The services took place 3 times a day and were well prepared around a map showing uranium mines, accidents and test sites. A focus was on Hiroshima and Nagasaki, but Pastor Mathias Engelke always let space for anyone to additionally share thoughts, plans or just talks about nuclear issues. Another thing was that he played the guitar and we also had a flute we could sing along with during this ritual.
My condition was good when I woke up in the morning, the weather was always changing and it was a little wet, but it always got dry over the day. One man, offered a ride to a volcano lake nearby where you could swim. Mathias, one of his colleges and some others who also were fasting had a letter and tried to give it to soldiers driving in (I guess, I don't publish the content here, but for further information you probably can ask the Versöhnungs Bund if you find a contact. The intention was about making our demand clear and on the other hand offer help for those who want to stop the insanity too.). After the service and a little approach of soldiers and peace activists, I tried to help to build up the camp. Later I walked around a little bit to see where I'm and found a powerbox next to the street, I had wax crayon with me and started to paint it and I wrote "rhythms for peace" next to a dove...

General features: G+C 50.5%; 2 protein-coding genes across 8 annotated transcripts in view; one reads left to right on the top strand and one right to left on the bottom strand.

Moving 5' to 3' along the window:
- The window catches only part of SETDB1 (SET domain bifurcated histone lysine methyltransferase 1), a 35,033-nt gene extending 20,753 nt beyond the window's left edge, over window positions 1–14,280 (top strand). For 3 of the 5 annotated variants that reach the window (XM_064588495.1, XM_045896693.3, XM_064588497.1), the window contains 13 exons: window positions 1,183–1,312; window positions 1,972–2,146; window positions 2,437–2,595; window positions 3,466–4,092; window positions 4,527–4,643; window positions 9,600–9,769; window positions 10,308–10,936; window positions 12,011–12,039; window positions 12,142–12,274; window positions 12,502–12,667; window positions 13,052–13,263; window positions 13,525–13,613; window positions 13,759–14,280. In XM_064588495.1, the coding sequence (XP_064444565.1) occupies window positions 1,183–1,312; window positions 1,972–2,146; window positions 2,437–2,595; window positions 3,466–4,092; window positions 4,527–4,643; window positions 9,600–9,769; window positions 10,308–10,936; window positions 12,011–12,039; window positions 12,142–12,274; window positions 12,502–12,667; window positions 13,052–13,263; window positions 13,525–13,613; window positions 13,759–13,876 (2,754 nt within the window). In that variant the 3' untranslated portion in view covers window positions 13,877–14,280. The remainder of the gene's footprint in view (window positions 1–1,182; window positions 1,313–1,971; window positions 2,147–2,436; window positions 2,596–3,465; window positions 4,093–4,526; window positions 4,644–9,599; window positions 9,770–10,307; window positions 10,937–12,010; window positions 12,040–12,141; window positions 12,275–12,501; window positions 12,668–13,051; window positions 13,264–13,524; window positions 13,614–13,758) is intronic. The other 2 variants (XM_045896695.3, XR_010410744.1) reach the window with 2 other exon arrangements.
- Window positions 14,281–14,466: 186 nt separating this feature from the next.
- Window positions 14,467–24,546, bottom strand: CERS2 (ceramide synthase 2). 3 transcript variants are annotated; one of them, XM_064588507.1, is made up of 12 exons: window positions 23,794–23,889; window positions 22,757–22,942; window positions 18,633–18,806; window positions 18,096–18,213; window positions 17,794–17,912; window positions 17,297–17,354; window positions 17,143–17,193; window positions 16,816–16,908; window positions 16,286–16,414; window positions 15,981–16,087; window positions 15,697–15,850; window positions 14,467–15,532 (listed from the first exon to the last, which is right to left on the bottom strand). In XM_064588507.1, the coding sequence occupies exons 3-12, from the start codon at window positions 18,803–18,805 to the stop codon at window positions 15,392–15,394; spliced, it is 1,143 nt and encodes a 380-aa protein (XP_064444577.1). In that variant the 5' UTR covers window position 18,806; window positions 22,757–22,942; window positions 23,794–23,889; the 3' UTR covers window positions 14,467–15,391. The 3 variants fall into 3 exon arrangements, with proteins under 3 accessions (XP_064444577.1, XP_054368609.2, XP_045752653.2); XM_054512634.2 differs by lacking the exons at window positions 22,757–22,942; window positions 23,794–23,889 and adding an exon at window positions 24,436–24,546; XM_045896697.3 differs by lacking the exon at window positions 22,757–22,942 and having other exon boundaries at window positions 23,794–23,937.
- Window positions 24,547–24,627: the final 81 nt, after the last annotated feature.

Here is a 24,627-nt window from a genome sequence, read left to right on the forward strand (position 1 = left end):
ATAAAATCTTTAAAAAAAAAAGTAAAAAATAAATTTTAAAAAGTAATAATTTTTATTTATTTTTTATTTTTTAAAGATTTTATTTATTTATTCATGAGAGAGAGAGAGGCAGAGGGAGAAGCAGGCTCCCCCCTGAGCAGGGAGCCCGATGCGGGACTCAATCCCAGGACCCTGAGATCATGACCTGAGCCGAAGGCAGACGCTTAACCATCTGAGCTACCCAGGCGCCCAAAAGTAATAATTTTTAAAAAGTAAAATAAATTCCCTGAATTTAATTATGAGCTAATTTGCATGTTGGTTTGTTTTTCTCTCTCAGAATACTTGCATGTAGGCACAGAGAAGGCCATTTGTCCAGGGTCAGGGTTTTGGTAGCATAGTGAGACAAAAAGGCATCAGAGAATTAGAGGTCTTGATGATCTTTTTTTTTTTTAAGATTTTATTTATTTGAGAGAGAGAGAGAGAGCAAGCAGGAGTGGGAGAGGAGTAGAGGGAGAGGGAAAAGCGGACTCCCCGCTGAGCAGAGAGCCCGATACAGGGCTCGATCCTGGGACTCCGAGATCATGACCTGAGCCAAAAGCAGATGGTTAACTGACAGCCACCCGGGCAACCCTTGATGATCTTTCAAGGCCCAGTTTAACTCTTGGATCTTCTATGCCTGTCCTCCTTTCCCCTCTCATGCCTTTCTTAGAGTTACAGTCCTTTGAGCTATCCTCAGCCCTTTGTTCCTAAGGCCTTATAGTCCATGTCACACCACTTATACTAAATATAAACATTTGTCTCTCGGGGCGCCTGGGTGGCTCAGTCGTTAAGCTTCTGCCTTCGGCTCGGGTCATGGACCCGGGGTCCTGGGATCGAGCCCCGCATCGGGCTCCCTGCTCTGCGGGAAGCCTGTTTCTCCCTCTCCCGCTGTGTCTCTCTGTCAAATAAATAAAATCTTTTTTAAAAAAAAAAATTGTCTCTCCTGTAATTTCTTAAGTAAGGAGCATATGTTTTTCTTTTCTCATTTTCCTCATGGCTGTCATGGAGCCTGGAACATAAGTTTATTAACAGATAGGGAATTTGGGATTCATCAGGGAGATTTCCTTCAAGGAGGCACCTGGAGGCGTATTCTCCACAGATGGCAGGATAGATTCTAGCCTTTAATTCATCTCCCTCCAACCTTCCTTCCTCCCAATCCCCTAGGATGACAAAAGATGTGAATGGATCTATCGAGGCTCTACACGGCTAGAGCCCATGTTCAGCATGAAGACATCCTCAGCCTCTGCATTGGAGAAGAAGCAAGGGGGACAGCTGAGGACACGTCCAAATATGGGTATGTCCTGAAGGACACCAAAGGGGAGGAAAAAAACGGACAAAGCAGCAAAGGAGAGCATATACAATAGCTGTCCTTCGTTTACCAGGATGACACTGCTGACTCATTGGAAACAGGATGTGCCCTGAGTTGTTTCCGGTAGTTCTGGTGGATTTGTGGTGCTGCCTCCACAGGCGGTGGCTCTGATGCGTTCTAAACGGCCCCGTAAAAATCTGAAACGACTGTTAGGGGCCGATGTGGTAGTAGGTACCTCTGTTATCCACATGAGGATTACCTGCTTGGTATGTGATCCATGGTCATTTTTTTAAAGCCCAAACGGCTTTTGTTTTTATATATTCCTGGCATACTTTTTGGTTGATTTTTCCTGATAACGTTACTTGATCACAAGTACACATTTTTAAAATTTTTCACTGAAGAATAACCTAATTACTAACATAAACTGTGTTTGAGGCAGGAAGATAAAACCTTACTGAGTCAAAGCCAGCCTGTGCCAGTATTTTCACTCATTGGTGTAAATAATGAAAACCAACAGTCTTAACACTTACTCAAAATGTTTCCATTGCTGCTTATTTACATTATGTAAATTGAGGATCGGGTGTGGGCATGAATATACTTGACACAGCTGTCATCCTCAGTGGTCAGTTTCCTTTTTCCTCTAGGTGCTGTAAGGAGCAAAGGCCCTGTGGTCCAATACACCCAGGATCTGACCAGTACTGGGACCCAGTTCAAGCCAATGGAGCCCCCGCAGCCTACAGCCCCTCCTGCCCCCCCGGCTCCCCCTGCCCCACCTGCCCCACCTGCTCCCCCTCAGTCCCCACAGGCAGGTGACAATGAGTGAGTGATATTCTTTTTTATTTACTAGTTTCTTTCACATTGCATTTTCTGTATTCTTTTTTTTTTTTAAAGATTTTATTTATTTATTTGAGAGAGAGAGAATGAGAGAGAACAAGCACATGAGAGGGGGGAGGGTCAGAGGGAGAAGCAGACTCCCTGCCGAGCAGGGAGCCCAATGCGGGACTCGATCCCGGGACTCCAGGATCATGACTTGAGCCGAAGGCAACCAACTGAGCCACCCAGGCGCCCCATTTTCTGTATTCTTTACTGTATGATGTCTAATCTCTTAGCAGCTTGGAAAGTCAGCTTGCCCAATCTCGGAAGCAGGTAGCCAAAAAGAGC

Thursday: There was much to do and I was lucky to get a car, pick up some posters and flyers and distribute it with two girls. We drove to Cochem and met a musician of Lebenslaute at the railway station. I think this also was the day Rampenplan arrived. This group is from the Netherlands and brings a huge kitchen and makes three meals a day for your donation!!! Fantastic! Later that day I drove down into the city again where we held another service in public in front of the church in Cochem. It happened to be welcomed and respected and I successfully tried to get some signatures on our petition.